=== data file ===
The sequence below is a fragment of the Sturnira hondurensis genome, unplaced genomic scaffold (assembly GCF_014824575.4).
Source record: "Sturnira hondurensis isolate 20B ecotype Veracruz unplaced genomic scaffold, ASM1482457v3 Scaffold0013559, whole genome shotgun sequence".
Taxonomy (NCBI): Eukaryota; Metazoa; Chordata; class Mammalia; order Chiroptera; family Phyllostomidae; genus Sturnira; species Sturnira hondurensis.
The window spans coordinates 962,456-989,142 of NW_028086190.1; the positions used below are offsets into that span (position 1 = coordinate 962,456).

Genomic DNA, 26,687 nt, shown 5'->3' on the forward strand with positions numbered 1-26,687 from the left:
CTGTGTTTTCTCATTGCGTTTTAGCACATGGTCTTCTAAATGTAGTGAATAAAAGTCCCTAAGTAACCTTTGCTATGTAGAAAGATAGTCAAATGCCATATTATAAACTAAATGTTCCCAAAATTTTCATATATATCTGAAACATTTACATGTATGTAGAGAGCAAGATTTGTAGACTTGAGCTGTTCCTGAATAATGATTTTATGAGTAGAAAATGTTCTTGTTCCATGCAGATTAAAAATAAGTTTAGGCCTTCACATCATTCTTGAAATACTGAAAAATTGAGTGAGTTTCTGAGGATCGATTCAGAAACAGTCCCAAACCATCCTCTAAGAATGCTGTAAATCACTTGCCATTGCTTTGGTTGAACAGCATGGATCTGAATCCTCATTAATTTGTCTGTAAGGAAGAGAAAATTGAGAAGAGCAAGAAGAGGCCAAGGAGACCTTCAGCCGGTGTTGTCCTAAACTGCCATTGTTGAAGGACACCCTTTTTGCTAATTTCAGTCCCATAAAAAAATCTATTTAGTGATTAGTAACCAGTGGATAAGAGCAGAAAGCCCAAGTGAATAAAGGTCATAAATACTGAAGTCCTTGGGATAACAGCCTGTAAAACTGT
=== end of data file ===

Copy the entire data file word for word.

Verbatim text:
The sequence below is a fragment of the Sturnira hondurensis genome, unplaced genomic scaffold (assembly GCF_014824575.4).
Source record: "Sturnira hondurensis isolate 20B ecotype Veracruz unplaced genomic scaffold, ASM1482457v3 Scaffold0013559, whole genome shotgun sequence".
Taxonomy (NCBI): Eukaryota; Metazoa; Chordata; class Mammalia; order Chiroptera; family Phyllostomidae; genus Sturnira; species Sturnira hondurensis.
The window spans coordinates 962,456-989,142 of NW_028086190.1; the positions used below are offsets into that span (position 1 = coordinate 962,456).

Genomic DNA, 26,687 nt, shown 5'->3' on the forward strand with positions numbered 1-26,687 from the left:
CTGTGTTTTCTCATTGCGTTTTAGCACATGGTCTTCTAAATGTAGTGAATAAAAGTCCCTAAGTAACCTTTGCTATGTAGAAAGATAGTCAAATGCCATATTATAAACTAAATGTTCCCAAAATTTTCATATATATCTGAAACATTTACATGTATGTAGAGAGCAAGATTTGTAGACTTGAGCTGTTCCTGAATAATGATTTTATGAGTAGAAAATGTTCTTGTTCCATGCAGATTAAAAATAAGTTTAGGCCTTCACATCATTCTTGAAATACTGAAAAATTGAGTGAGTTTCTGAGGATCGATTCAGAAACAGTCCCAAACCATCCTCTAAGAATGCTGTAAATCACTTGCCATTGCTTTGGTTGAACAGCATGGATCTGAATCCTCATTAATTTGTCTGTAAGGAAGAGAAAATTGAGAAGAGCAAGAAGAGGCCAAGGAGACCTTCAGCCGGTGTTGTCCTAAACTGCCATTGTTGAAGGACACCCTTTTTGCTAATTTCAGTCCCATAAAAAAATCTATTTAGTGATTAGTAACCAGTGGATAAGAGCAGAAAGCCCAAGTGAATAAAGGTCATAAATACTGAAGTCCTTGGGATAACAGCCTGTAAAACTGT